Dr. Norman is a physicist at the Fermi National Accelerator Laboratory, where he studies the differences between matter and anti-matter. He is currently conducting research on the NOvA experiment, which is designed to send beams of neutrinos and anti-neutrinos through the Earth’s crust, from Chicago to northern Minnesota, in order to measure the speed at which they travel, the ways they interact, and their abilities to transform into different neutrino species.

 

Please come and enjoy interesting conversation and good food and coffee. BRING A FRIEND, COLLEAGUE, OR NEIGHBOR! Ask all the questions you want.

 

For more information: info@sciencecafe-wichita.com

Monday November 19 — Alice Through the Looking Glass: An Adventure into the Quantum Realm

 

Date: Monday, November 19

Time: 7:30 p.m.

Place: The Donut Whole

1720 E. Douglas

Speaker: Elizabeth Behrman, Ph.D.

Physics Professor, WSU

 

Albert Einstein once famously said that “G-d does not play dice!” But as science has progressed, it has become undeniably clear that even if G-d may not gamble, the universe does. All the time. I’ll take you down to the land of the very small, where everything is governed by probability, it is physically impossible to know anything with complete certainty, and things can effect changes over distances faster than light could travel. I’ll also show you how I use these cool and spook quirks of reality in the largest revolution ever in computers.

 

 Prof. Behrman earned her Ph.D. in Physics at the University of Illinois at Urbana-Champaign. A Sigma Xi speaker, she has taught nearly every physics course on the books, but her favorite is still quantum mechanics. When not physics-ing, you will find Prof. Behrman reading mountains of books and spending time with her daughter and her dog.

 

Come and enjoy the company of other science fans as you learn about the spooky, mysterious realm of quantum physics.

 

Event co-sponsored by Sigma Xi

For more information: info@sciencecafe-wichita.com

Kansas Citizens For Science • kcfs.org

Monday October 15th — Whispers from the Dead: The Science of Human Identification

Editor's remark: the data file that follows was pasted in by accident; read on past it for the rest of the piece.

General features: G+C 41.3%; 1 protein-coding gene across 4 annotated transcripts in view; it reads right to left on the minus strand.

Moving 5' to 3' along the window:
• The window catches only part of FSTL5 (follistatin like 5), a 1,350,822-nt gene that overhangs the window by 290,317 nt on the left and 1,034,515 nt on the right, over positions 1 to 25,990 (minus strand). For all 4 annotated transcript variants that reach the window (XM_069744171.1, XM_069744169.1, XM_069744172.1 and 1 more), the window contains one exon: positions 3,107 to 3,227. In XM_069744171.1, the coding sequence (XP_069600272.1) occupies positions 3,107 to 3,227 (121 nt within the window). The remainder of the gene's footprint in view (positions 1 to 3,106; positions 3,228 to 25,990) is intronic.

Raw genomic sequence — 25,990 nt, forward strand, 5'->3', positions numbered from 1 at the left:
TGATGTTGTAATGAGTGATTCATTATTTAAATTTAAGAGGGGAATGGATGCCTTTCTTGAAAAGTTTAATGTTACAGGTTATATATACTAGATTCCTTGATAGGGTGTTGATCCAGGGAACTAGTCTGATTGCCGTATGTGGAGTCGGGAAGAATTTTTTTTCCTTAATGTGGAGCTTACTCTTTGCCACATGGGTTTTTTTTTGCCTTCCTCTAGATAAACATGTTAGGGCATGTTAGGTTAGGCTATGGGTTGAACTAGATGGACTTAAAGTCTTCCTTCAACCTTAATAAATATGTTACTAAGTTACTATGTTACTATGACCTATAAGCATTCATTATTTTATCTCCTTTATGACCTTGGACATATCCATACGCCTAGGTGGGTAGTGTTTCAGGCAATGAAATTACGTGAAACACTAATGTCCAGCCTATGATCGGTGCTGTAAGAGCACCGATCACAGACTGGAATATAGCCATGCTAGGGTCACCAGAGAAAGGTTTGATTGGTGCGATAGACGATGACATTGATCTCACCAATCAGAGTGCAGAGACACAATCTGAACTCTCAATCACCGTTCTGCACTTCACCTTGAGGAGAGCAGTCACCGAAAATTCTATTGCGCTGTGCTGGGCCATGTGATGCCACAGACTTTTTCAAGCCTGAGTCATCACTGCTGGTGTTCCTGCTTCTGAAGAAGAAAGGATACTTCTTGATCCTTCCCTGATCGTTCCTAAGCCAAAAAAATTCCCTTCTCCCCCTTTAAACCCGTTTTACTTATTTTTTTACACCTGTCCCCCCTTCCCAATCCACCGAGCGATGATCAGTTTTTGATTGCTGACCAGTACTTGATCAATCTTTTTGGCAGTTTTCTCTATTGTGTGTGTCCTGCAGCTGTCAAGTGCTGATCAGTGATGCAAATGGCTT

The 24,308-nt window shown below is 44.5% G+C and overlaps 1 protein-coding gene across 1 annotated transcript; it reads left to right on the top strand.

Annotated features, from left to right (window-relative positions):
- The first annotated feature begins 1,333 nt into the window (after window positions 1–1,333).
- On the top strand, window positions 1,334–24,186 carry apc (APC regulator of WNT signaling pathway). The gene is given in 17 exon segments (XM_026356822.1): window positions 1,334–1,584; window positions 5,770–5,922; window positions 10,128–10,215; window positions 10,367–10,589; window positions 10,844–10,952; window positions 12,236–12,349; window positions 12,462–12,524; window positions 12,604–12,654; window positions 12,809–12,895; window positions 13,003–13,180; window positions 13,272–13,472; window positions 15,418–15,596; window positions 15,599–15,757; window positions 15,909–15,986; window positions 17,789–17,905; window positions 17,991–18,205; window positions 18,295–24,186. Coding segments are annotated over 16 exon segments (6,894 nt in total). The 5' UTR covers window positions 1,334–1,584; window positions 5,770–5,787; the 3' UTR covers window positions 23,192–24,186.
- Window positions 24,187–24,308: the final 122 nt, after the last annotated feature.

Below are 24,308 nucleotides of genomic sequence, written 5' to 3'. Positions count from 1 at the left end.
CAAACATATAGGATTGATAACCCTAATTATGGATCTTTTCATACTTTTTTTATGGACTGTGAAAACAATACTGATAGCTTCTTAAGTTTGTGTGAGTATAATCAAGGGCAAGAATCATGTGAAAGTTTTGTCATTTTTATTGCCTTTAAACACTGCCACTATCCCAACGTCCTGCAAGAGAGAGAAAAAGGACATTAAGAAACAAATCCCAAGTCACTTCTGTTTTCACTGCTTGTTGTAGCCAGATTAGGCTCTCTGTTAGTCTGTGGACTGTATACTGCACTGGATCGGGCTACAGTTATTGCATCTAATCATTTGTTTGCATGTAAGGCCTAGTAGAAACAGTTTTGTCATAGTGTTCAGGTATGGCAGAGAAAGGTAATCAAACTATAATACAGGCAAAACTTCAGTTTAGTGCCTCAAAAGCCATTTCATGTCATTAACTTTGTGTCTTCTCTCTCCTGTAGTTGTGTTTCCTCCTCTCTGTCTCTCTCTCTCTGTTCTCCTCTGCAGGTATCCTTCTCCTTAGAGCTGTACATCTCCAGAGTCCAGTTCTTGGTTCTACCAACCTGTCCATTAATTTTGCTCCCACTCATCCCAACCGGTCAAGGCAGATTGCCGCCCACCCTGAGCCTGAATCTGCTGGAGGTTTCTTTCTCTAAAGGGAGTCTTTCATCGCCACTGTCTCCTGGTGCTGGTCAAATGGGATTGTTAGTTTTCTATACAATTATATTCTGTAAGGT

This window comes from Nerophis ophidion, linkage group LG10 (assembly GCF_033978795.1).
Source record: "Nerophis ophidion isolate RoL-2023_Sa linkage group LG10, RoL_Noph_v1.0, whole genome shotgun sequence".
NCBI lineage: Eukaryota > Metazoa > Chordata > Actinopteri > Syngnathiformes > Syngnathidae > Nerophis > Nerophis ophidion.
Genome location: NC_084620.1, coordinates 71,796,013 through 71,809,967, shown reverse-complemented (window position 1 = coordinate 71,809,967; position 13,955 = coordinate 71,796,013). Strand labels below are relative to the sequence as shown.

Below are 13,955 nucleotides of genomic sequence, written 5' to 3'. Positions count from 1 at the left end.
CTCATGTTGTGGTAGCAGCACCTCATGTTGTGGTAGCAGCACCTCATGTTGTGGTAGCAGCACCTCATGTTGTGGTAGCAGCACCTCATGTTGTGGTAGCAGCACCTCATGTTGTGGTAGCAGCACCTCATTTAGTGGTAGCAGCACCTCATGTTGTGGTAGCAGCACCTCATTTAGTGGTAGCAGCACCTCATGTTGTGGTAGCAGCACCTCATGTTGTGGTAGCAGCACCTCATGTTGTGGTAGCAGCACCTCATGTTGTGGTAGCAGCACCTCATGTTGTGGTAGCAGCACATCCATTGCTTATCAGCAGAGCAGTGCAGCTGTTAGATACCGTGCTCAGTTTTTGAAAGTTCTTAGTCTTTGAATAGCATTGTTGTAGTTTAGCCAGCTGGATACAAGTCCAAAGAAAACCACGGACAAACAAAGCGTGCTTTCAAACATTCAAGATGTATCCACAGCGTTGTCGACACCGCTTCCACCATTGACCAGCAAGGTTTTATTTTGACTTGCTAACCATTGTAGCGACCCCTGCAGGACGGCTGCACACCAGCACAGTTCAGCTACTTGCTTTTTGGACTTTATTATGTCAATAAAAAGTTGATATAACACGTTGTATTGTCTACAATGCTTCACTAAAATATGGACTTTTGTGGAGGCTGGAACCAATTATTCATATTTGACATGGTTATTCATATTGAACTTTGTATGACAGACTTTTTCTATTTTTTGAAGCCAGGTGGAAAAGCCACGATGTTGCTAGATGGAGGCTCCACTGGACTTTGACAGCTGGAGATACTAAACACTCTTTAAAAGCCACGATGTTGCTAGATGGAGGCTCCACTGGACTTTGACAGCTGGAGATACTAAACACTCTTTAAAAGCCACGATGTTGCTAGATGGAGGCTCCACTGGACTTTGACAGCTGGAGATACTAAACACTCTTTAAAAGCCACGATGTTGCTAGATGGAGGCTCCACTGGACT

Date: Monday, October 15

Time: 7:30 p.m.

Place: The Donut Whole

1720 E. Douglas

Speaker: Peer H. Moore-Jansen

Professor of Anthropology

Wichita State University

“Within the archives of our skeletons are written down the intimate diaries of our lives… To read all of these things — that is the art of forensic anthropology.”—William Maples, former director of C. A. Pound Human Identification Laboratory

Prof. Moore-Jansen works in human osteology and forensic anthropology. He has a particular interest in the study of population variation in and among humans and how it can facilitate the identification of undocumented human skeletal remains in archaeological, historic and modern forensic (crime scene) contexts. He works with local, regional and state law enforcement in his capacity as a forensic anthropologist. Come join us to look into this fascinating field of research, ask questions, and enjoy the company of other science (and Cold Case) fans! And BTW, Happy Halloween!

For more information:

info@sciencecafe-wichita.com

Kansas Citizens For Science • kcfs.org

Monday, September 10 at 7:30 pm – Life on Mars?

 

 

Date: Monday, September 10

Time: 7:30 p.m.

Place: The Donut Whole

1720 E. Douglas

Speaker: Dr. Mark A. Schneegurt

Professor, Biological Sciences

Wichita State University

 

Could there be life forms on Mars? If there were, would we recognize them as being “alive?” These are the kinds of fascinating questions astrobiologists ask. They search for signs of past and current life on Mars and elsewhere and study life in extreme environments on Earth that can tell us what these organisms might be like.